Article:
That’s not how it should work, death edition

In today’s post, I am going to take on yet another beloved cultural icon and heap scorn upon it. Since we are rapidly approaching the end of 2018 and preparing to greet a new year it seems a good time to address…

The Bucket List – and its many subgroups that involve all the great stuff you are going to do when you find out you are going to die.

Being alive is really awesome, just can’t say enough good things about it most days. Not all days, but most. Being dead, I can’t comment upon yet. But I certainly won’t be able to share my opinion when the time comes so that definitely gives it a downgrade in my book.

Having a list of stuff that excites you, stuff you want to do, stuff that you aspire to is a great thing. What annoys me is linking it to death, and even worse when we see it so often depicted as the last acts of someone who has been given a terminal diagnosis. You have seen the movies – curmudgeon who was a miserable sod their entire life discovers the true joys of being alive after they have been told they will die soon.

Or our cultural vision of life – grow up, get a job, work hard, sacrifice and save, and then retire and enjoy your life at the end of it.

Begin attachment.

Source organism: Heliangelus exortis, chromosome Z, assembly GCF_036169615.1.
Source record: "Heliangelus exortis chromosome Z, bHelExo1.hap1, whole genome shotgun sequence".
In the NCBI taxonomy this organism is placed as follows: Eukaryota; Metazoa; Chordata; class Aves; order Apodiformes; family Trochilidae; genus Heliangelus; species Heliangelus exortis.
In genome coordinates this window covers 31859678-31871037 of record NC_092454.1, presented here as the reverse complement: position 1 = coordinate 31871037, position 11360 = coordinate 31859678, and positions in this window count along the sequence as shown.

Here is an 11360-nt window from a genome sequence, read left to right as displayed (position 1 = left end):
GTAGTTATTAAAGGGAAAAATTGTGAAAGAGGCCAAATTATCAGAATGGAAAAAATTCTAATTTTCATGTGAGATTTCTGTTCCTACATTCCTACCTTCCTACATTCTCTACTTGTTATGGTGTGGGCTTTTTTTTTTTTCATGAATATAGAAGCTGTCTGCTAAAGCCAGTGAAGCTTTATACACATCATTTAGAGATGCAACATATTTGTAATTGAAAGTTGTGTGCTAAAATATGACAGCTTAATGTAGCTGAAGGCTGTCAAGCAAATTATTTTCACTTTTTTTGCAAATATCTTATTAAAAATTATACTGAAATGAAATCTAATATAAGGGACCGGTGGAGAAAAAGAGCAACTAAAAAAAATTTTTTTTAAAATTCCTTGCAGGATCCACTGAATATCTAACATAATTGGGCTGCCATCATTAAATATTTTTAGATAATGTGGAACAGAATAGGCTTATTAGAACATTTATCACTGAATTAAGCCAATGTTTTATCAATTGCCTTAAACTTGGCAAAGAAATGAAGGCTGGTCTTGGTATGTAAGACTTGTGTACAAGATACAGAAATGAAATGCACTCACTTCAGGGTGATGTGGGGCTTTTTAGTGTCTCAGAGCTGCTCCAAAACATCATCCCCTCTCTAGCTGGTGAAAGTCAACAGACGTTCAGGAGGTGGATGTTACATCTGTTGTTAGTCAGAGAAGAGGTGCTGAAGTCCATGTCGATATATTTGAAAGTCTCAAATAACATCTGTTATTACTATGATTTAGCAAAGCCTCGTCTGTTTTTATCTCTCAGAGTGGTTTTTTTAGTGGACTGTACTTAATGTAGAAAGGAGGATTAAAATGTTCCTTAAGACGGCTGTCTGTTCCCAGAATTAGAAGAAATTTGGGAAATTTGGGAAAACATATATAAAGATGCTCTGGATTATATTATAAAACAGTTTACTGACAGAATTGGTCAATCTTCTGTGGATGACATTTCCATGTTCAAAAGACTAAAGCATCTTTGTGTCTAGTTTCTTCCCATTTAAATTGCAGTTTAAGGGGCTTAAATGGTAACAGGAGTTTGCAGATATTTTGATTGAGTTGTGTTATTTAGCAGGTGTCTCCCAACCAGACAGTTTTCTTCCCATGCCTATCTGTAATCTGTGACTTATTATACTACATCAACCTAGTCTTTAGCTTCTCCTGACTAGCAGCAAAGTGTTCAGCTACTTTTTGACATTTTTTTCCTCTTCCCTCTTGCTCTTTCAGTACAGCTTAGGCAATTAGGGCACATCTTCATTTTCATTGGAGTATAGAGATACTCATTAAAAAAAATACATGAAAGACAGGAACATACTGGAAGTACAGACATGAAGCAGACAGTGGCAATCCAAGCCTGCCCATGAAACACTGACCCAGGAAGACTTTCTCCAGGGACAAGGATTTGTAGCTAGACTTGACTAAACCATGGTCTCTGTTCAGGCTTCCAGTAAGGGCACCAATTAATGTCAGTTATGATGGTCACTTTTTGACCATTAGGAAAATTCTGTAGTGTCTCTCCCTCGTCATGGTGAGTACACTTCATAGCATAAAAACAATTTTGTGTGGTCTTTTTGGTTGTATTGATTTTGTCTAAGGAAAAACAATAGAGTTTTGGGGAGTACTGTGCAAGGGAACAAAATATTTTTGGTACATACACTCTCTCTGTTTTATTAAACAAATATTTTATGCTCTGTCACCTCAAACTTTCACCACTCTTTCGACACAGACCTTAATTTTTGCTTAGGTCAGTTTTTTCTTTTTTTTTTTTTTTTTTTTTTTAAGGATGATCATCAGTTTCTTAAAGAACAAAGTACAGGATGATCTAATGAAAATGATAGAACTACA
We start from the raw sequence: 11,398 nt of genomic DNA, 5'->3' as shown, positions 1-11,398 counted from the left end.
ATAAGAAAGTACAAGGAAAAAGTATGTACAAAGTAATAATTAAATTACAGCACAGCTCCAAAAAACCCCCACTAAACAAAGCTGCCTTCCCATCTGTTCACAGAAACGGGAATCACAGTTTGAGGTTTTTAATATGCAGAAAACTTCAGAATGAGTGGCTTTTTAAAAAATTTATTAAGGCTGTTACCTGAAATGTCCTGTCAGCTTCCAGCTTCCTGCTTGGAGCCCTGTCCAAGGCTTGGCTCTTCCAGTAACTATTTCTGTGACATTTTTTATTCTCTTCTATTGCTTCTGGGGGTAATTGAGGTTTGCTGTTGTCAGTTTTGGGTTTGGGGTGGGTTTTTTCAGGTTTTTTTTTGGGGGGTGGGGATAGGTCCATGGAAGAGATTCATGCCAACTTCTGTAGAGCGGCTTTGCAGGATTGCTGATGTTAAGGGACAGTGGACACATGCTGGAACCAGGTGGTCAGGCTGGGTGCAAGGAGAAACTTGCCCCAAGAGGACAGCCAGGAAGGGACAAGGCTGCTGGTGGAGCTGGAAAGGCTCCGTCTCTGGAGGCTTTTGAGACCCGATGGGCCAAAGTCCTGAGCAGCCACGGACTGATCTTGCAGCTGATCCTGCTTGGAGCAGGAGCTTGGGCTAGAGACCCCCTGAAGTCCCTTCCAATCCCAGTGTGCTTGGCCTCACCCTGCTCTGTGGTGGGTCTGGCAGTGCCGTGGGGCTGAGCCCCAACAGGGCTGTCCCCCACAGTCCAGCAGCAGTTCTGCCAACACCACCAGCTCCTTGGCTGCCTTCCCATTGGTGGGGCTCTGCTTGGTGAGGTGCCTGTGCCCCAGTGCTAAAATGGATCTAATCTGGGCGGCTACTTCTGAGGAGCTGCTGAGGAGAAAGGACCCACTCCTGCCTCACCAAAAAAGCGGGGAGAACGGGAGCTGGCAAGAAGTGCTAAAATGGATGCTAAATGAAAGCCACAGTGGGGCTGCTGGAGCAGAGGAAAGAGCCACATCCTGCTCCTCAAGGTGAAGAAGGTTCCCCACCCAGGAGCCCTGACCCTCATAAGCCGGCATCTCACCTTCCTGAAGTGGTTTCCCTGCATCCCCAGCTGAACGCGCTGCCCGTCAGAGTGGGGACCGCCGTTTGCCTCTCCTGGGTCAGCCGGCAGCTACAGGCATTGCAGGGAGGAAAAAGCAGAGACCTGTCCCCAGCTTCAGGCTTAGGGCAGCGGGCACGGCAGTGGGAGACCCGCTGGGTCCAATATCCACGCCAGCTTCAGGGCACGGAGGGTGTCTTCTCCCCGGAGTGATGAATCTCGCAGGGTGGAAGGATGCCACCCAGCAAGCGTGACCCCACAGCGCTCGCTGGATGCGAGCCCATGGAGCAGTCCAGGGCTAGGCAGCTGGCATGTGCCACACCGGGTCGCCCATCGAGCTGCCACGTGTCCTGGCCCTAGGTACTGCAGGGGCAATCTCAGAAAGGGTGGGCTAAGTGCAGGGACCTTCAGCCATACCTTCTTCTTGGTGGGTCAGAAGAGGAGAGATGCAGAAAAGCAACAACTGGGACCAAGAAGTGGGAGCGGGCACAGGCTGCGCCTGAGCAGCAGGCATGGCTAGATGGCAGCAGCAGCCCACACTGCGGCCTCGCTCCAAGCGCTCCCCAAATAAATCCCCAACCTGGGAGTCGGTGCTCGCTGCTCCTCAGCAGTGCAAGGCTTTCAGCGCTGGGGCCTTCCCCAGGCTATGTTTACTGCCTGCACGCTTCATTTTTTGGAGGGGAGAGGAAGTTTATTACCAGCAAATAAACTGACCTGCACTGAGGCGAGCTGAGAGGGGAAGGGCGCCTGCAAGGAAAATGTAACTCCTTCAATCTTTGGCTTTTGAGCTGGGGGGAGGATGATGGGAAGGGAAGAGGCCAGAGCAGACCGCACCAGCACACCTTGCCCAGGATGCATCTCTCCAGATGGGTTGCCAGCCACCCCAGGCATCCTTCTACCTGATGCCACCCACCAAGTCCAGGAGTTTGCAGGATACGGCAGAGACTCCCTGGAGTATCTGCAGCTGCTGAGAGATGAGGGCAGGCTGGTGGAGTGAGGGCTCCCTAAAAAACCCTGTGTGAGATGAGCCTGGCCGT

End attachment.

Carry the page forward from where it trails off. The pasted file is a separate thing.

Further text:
Working in hospice, I found it pretty easy to get whatever I needed for my patients whether it was equipment, financial assistance, a food basket, or drugs to control their pain simply by mentioning that they were dying. Being terminally ill is the lottery you win in our culture. You get a specialized medical team that includes a chaplain and social worker, you get whatever meds you need to keep you comfortable no questions asked, we bring you a specialized bed, find you housing, and track down long lost family members.

I had an older man who had led a life spent on the margins of society. After his terminal diagnosis, the daughter he had abandoned as a child was located and she agreed to take him into her home. He had a hospice team including a bath aid, nurse, social worker and chaplain seeing to his needs. One day he pulled me aside and suspiciously asked if he had won the lottery or something. He had spent his life being invisible to everyone who wasn’t having him arrested, and now suddenly all these people were acting like he was some sort of celebrity. He was literally looking for cameras. All he had to do was get a less than 6 month prognosis. I have also had more than one patient who had struggled with chronic pain for decades burst into tears of gratitude when they finally got a terminal diagnosis because they would finally get their pain controlled. How fucked up is that?

A lot of folks have a list of all the stuff they would do if the doctor told them they were dying tomorrow. But it really doesn’t work like that. You ARE going to die. Guaranteed. But not like the movies.

How it really works: